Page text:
Firewall capabilities fall short in cloud environments like Microsoft Azure due to the fact that Azure and other major public cloud providers offer limited access to their API’s. This creates a problem for enterprises as they look to security independent software vendors (ISVs) to enhance their security capabilities in the cloud the same way they would in the data center.
High availability is one example of the capabilities that the cloud firewall appliances lack. Traditionally, an ISV such as Palo Alto would have a network interface which is used specifically for replication between multiple Palo Alto devices. In the cloud, Palo Alto does not support the same replication it would on-premises over a network interface. As an alternative option, Palo Alto recommends the set up as shown in the diagram below:
You can find the template deployment and documentation here
This deployment utilizes an Application Gateway (a layer 7 load balancer in Azure) for inbound and outbound Internet traffic from the Palo Alto devices and distributes the traffic to the correct interface on either Palo Alto device. However, the issue with this deployment is that the application gateway only supports one front-end public IP address, so if you have multiple applications that need Internet access you either have to have this set up for each application, which is a fairly time-consuming, labor-intensive activity, or you are out of luck.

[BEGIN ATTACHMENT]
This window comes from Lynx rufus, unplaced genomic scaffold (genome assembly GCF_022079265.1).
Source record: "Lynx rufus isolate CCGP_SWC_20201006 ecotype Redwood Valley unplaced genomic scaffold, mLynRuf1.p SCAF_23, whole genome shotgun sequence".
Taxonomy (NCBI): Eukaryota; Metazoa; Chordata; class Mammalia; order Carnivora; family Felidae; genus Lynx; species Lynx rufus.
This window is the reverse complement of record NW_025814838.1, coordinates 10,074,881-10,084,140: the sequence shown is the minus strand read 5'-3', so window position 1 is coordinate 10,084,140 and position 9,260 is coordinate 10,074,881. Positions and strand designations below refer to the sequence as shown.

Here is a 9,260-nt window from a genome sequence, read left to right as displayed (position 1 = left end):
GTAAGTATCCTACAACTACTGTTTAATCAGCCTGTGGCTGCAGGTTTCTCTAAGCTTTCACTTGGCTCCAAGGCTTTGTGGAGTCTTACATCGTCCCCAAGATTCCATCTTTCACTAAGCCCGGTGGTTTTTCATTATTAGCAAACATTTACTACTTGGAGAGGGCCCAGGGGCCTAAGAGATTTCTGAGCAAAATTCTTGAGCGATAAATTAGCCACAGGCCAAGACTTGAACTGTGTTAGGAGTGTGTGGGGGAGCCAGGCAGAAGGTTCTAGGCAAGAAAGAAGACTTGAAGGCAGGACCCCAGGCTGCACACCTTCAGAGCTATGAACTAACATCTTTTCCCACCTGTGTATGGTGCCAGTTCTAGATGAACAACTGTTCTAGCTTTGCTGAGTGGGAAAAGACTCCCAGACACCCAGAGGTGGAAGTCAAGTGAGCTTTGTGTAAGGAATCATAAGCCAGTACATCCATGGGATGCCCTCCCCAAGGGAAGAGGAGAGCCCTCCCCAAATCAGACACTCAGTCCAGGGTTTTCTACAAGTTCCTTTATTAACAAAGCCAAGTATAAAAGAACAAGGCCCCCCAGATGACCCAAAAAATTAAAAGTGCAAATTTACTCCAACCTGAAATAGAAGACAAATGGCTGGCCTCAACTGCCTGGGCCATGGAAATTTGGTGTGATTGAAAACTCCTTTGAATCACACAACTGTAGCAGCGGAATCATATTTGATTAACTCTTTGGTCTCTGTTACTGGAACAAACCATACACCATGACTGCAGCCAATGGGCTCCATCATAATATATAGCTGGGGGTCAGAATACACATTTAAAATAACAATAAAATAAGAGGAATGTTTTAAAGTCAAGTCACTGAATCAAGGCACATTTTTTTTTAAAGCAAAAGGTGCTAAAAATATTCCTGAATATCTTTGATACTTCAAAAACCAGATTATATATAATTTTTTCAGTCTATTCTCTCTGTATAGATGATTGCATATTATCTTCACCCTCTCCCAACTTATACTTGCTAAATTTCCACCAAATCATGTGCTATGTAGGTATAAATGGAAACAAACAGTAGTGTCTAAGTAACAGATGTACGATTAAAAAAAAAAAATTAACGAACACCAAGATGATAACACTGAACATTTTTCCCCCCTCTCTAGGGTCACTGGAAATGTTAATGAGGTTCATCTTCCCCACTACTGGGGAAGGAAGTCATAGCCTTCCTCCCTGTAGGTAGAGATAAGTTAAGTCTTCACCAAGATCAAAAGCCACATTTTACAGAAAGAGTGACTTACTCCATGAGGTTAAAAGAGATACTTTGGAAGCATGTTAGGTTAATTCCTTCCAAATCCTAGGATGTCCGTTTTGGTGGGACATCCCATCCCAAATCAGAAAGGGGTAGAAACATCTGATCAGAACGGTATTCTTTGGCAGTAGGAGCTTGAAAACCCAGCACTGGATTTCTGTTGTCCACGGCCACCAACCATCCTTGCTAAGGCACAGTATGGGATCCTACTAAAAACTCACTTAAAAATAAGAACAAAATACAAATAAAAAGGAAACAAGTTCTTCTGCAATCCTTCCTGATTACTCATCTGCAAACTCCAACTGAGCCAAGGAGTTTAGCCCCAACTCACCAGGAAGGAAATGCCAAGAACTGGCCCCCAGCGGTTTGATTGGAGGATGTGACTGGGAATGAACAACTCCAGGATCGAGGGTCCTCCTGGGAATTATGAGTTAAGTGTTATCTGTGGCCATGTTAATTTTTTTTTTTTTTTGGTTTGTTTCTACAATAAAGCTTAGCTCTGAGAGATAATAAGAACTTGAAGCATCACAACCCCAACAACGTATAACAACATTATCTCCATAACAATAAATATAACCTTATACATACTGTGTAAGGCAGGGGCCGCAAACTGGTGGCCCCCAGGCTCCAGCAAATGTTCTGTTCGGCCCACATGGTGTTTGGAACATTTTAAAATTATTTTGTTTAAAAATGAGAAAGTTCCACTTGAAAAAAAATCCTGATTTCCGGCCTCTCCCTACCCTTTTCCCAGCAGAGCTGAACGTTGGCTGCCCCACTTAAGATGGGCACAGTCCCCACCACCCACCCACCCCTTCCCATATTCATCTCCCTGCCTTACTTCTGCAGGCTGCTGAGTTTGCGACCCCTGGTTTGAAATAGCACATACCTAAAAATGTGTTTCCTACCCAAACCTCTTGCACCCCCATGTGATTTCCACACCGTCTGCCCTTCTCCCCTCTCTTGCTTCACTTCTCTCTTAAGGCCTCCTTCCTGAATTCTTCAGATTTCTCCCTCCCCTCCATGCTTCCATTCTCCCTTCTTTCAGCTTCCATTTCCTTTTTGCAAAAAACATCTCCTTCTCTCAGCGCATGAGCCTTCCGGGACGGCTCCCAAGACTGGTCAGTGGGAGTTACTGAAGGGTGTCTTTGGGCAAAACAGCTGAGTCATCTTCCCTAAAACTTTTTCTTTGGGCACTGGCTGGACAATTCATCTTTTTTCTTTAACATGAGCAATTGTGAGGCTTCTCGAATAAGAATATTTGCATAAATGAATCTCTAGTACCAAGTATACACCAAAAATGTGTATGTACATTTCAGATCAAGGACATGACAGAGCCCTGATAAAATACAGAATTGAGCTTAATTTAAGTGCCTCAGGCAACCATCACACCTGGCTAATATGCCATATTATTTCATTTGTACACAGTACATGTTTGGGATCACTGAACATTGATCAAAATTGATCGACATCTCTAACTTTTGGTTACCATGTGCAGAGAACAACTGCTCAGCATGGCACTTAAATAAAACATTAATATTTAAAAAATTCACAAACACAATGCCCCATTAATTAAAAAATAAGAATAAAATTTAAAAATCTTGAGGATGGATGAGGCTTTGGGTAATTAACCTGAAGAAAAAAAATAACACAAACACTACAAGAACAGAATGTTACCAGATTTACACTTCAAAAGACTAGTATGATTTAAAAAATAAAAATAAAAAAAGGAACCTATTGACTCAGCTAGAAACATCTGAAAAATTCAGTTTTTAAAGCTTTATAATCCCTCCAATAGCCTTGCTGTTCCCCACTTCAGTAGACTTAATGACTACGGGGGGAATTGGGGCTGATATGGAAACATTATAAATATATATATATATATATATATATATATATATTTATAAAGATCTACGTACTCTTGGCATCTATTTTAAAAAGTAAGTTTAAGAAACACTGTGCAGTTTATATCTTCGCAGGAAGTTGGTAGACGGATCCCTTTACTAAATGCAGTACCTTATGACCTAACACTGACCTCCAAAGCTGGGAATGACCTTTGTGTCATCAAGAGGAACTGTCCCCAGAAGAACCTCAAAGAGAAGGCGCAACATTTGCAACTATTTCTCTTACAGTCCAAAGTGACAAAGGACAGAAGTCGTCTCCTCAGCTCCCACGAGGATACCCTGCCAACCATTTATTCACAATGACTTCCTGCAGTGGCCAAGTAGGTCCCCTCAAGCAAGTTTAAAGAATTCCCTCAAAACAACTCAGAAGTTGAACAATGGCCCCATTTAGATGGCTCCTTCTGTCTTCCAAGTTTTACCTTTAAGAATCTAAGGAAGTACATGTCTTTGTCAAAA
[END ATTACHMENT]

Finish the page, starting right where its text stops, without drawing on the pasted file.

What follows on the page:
While exploring better options to optimize high availability for Palo Alto in the cloud for our clients, Daymark architected the alternative depicted below:
This deployment still uses an Azure load balancer for high availability across the Palo Alto devices, but instead of a layer 4 or layer 7 load balancer, it uses a DNS load balancer (Traffic Manager). Using the DNS load balancer allows customers to attach an unlimited number of public IP addresses to applications they have connected to the Untrust virtual network interfaces of the Palo Alto devices and load balance across them. Customers will have to publish their applications to two separate public IP addresses, then put the DNS load balancer in front of the public IP addresses and route the network traffic by priority. In this scenario, the network traffic for a specific application would route through the public IP address on the “active” Palo Alto device, and would automatically route to the public IP address on the “passive” Palo Alto device if the active device were to ever fail.
This strategy allows customers to make the most of their two Palo Alto devices without having to increase their cloud spending. It also frees customers from being limited to a single public IP address for all of their applications as required with the layer 7 load balancer approach.